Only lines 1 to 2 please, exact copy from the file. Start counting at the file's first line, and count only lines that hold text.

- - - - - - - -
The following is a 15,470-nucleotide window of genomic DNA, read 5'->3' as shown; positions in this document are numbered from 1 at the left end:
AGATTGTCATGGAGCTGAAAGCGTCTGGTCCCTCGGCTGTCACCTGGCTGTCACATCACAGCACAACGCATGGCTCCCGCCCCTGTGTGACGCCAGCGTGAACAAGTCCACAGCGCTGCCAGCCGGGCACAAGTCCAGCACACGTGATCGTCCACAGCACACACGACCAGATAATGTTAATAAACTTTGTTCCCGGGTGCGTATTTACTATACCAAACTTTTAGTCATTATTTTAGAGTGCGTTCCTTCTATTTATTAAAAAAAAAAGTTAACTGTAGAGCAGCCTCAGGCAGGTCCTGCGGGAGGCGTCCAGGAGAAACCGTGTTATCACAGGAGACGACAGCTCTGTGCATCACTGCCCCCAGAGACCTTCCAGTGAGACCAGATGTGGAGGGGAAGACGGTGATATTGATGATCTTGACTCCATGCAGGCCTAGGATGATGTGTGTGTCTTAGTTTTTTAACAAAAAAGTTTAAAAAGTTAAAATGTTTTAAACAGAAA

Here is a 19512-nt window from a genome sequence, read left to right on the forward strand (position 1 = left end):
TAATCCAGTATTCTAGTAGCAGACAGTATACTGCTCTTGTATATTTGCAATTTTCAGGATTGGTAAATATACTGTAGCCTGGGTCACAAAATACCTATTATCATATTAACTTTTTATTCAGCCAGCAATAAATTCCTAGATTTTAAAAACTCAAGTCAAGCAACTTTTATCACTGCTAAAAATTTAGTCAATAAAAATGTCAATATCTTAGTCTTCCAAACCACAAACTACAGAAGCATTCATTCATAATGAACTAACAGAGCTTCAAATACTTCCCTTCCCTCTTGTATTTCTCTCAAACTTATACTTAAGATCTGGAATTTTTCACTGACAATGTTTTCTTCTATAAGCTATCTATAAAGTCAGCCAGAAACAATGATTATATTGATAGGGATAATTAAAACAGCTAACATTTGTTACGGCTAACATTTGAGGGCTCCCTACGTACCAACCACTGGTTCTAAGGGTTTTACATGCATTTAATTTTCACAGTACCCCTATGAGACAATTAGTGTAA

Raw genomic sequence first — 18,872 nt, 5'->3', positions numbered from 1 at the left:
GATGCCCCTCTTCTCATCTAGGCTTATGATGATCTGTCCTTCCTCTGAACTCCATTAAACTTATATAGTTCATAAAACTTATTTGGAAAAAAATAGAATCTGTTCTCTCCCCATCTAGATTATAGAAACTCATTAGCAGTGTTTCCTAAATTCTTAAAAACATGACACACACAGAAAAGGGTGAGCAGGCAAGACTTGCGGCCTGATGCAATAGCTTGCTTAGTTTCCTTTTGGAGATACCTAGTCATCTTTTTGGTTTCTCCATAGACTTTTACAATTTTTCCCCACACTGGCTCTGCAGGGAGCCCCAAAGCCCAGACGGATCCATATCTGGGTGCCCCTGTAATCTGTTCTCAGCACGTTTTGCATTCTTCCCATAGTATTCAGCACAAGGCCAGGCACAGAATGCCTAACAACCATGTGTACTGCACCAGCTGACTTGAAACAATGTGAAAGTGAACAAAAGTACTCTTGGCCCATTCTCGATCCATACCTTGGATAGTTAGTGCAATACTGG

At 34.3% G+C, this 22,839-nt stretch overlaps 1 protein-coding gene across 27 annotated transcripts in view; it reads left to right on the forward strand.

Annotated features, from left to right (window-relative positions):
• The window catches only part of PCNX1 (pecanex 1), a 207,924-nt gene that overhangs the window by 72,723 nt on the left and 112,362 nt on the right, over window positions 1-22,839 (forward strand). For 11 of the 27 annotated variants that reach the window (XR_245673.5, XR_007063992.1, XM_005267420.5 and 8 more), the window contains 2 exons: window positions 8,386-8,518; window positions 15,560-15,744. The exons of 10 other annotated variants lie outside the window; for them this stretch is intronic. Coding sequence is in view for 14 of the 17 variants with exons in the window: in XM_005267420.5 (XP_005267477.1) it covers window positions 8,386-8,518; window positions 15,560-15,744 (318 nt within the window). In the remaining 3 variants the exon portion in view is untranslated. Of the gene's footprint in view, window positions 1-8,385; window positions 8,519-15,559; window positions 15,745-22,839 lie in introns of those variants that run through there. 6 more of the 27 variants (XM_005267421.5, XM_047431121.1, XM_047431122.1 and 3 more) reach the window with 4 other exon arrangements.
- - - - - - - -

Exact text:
The following is a 15,470-nucleotide window of genomic DNA, read 5'->3' as shown; positions in this document are numbered from 1 at the left end:
AGATTGTCATGGAGCTGAAAGCGTCTGGTCCCTCGGCTGTCACCTGGCTGTCACATCACAGCACAACGCATGGCTCCCGCCCCTGTGTGACGCCAGCGTGAACAAGTCCACAGCGCTGCCAGCCGGGCACAAGTCCAGCACACGTGATCGTCCACAGCACACACGACCAGATAATGTTAATAAACTTTGTTCCCGGGTGCGTATTTACTATACCAAACTTTTAGTCATTATTTTAGAGTGCGTTCCTTCTATTTATTAAAAAAAAAAGTTAACTGTAGAGCAGCCTCAGGCAGGTCCTGCGGGAGGCGTCCAGGAGAAACCGTGTTATCACAGGAGACGACAGCTCTGTGCATCACTGCCCCCAGAGACCTTCCAGTGAGACCAGATGTGGAGGGGAAGACGGTGATATTGATGATCTTGACTCCATGCAGGCCTAGGATGATGTGTGTGTCTTAGTTTTTTAACAAAAAAGTTTAAAAAGTTAAAATGTTTTAAACAGAAA